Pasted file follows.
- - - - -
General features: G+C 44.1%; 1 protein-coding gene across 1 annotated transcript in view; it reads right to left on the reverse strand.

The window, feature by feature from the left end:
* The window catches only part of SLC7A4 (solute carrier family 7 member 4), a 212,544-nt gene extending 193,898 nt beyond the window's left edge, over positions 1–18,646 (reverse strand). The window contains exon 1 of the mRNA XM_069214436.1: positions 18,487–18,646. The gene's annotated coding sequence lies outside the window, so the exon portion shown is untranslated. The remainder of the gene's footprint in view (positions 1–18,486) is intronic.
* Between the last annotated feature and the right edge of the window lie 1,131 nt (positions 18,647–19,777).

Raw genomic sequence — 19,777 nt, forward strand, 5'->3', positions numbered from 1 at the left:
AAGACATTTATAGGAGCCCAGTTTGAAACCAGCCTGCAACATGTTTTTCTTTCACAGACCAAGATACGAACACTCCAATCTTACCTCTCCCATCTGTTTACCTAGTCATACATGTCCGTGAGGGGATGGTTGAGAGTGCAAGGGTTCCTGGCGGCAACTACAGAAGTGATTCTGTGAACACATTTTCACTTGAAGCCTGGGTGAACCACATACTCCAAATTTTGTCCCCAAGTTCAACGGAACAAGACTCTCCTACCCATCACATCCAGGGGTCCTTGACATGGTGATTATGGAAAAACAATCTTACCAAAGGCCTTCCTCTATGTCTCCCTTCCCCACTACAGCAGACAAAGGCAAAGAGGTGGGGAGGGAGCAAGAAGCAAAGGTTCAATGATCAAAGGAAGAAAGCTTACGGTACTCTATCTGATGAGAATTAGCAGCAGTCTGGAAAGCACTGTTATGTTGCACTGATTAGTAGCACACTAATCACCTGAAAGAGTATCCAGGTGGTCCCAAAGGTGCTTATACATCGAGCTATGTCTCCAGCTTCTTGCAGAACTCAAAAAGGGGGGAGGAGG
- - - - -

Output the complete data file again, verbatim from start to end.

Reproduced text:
General features: G+C 44.1%; 1 protein-coding gene across 1 annotated transcript in view; it reads right to left on the reverse strand.

The window, feature by feature from the left end:
* The window catches only part of SLC7A4 (solute carrier family 7 member 4), a 212,544-nt gene extending 193,898 nt beyond the window's left edge, over positions 1–18,646 (reverse strand). The window contains exon 1 of the mRNA XM_069214436.1: positions 18,487–18,646. The gene's annotated coding sequence lies outside the window, so the exon portion shown is untranslated. The remainder of the gene's footprint in view (positions 1–18,486) is intronic.
* Between the last annotated feature and the right edge of the window lie 1,131 nt (positions 18,647–19,777).

Raw genomic sequence — 19,777 nt, forward strand, 5'->3', positions numbered from 1 at the left:
AAGACATTTATAGGAGCCCAGTTTGAAACCAGCCTGCAACATGTTTTTCTTTCACAGACCAAGATACGAACACTCCAATCTTACCTCTCCCATCTGTTTACCTAGTCATACATGTCCGTGAGGGGATGGTTGAGAGTGCAAGGGTTCCTGGCGGCAACTACAGAAGTGATTCTGTGAACACATTTTCACTTGAAGCCTGGGTGAACCACATACTCCAAATTTTGTCCCCAAGTTCAACGGAACAAGACTCTCCTACCCATCACATCCAGGGGTCCTTGACATGGTGATTATGGAAAAACAATCTTACCAAAGGCCTTCCTCTATGTCTCCCTTCCCCACTACAGCAGACAAAGGCAAAGAGGTGGGGAGGGAGCAAGAAGCAAAGGTTCAATGATCAAAGGAAGAAAGCTTACGGTACTCTATCTGATGAGAATTAGCAGCAGTCTGGAAAGCACTGTTATGTTGCACTGATTAGTAGCACACTAATCACCTGAAAGAGTATCCAGGTGGTCCCAAAGGTGCTTATACATCGAGCTATGTCTCCAGCTTCTTGCAGAACTCAAAAAGGGGGGAGGAGG